Hair thickness is the width of each strand of hair. People with thicker hair will require fewer grafts to achieve their desired aesthetic results than those with thin hair.
A transplant with thicker hair will also provide a better overall appearance — thin hair allows room for light to reflect off the scalp, worsening the appearance of balding.
Similar to clients with thick strands, people with curly hair usually require fewer grafts to achieve great results with a hair transplant. Afro-Carribean hair is a good example of this — dense curls can help the scalp appear more covered than it is.
The cause of hair loss
A transplant may not be worthwhile if the cause of the balding is not permanent. For example, stress or cancer-related hair loss is often temporary and will grow back once the condition has subsided.
The extent of hair loss
Donor hair is finite, so the larger the balding areas, the harder it is to cover with a transplant and achieve a full head of hair. Therefore, the extent of your hair loss will need to be considered.
Signs you may be too late for a hair transplant
You have low hair density and thickness
Your surgeon is unlikely to — and shouldn’t — recommend you for a transplant if the hair follicles in your donor area are too few, as the results you desire probably won’t be achievable.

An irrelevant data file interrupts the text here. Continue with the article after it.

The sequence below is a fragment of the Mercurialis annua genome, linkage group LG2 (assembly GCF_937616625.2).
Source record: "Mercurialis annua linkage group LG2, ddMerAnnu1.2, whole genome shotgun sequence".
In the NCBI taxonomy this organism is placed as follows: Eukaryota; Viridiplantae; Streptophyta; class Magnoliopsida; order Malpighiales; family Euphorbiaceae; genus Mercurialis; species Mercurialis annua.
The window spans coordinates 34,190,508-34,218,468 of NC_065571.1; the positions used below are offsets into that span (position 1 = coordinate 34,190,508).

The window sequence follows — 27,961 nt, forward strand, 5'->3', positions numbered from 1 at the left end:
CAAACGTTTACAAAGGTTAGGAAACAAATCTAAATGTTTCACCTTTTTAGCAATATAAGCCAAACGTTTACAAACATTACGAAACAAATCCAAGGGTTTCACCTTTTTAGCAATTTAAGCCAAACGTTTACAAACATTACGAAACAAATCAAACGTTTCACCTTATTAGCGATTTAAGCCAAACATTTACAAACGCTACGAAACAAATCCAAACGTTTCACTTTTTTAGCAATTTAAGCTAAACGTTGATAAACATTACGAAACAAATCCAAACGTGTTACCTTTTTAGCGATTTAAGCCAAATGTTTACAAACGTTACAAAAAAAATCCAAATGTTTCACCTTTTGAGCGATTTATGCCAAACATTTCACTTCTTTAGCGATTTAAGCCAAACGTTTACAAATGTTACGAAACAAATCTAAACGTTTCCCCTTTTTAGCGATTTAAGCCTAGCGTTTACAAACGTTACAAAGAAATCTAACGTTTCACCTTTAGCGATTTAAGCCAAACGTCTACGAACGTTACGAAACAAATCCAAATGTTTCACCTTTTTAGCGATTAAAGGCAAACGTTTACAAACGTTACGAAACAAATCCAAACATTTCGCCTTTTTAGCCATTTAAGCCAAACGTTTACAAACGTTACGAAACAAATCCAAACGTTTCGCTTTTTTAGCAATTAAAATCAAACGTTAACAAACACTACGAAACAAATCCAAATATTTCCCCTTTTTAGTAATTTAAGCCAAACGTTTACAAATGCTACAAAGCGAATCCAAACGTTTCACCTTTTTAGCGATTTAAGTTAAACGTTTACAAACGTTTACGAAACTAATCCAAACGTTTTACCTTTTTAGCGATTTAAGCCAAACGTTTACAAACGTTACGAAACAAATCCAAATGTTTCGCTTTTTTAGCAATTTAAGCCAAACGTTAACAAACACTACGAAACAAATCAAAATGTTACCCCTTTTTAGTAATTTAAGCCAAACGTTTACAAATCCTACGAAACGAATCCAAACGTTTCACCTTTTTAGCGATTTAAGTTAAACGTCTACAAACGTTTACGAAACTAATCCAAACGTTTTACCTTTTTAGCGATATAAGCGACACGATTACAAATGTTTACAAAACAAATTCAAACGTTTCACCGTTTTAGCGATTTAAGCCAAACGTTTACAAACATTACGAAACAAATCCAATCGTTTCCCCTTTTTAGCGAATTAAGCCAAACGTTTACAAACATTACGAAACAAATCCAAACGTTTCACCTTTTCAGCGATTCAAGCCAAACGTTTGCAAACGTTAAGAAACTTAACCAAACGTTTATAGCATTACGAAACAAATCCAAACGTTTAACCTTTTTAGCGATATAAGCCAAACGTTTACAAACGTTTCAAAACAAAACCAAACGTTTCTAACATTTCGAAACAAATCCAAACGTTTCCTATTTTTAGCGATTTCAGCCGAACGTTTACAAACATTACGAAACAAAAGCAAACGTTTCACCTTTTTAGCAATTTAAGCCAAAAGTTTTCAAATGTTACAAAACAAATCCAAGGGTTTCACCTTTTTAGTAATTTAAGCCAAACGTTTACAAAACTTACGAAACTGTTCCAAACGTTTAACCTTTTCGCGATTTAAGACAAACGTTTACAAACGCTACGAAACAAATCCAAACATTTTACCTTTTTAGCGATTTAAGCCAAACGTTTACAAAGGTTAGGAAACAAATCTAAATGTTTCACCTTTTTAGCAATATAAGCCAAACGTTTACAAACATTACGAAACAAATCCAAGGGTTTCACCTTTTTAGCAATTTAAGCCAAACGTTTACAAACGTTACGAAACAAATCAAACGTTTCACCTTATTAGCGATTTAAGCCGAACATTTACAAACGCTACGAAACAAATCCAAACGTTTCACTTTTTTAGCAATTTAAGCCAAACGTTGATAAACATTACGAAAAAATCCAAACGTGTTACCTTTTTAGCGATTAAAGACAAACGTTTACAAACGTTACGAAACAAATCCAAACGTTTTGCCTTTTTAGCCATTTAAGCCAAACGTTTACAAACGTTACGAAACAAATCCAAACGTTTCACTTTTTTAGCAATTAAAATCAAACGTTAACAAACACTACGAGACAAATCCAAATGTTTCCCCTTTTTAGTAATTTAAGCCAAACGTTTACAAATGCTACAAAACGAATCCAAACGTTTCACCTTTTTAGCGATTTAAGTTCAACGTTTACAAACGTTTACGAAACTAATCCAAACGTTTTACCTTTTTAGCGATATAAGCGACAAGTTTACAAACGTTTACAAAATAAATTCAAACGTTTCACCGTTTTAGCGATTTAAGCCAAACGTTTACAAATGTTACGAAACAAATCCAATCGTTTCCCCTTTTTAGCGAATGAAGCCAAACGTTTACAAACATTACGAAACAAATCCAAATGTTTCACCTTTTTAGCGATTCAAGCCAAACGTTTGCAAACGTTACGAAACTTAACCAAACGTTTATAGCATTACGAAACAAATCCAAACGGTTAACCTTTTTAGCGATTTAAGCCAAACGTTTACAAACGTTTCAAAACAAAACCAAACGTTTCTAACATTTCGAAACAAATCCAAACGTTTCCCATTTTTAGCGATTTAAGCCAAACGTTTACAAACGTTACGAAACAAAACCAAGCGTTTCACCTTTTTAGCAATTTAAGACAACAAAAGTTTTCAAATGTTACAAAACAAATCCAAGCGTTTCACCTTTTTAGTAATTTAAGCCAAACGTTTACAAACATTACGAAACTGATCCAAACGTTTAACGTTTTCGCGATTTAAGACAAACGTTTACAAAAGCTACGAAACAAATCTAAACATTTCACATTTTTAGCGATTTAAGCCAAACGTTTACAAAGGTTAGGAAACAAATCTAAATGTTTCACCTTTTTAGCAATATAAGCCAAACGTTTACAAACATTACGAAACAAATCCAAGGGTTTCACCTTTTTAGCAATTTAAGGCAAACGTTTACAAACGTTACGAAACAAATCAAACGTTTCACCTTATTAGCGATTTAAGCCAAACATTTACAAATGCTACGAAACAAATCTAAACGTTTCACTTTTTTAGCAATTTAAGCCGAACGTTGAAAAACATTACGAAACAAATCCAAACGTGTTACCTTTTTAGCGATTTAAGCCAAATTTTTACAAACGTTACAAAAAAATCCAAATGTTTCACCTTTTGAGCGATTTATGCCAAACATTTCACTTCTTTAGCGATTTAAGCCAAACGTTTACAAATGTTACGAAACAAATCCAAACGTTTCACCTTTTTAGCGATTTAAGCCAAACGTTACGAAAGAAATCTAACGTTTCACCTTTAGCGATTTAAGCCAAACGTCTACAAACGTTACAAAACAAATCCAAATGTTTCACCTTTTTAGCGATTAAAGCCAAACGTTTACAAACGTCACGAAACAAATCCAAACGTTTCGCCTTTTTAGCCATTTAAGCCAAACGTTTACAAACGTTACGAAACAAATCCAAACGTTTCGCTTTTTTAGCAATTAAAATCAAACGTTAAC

Therefore, as hair density and thickness usually reduce with age, undergoing the procedure as soon as possible will give you the best chance of success with a transplant.
Hair loss is severe
Balding usually advances as you get older, so if left for too long, there may not be enough hair grafts to cover the affected area on the scalp successfully. In this case, a hair transplant won’t be possible, but people with less severe hair loss may be able to have multiple surgeries to get the desired results.
Some clinics may use the Norwood Scale to determine the severity of hair loss when making a decision. Balding is often considered treatable before stage 7 (when there is only a band of hair remaining around the sides of the head). If you have reached this stage, you're unlikely to be a good candidate for a transplant.
At what stage of hair loss should you get a transplant?
The ideal time to get a hair transplant is when you’ve been losing your hair to male or female pattern baldness for at least five years (past stage 3 of the Norwood Scale). Balding usually stabilises at this point, so your surgeon will be able to see the pattern of your hair loss. This will minimise the risk of needing another transplant in the future.
Can you have a hair transplant when you’re bald?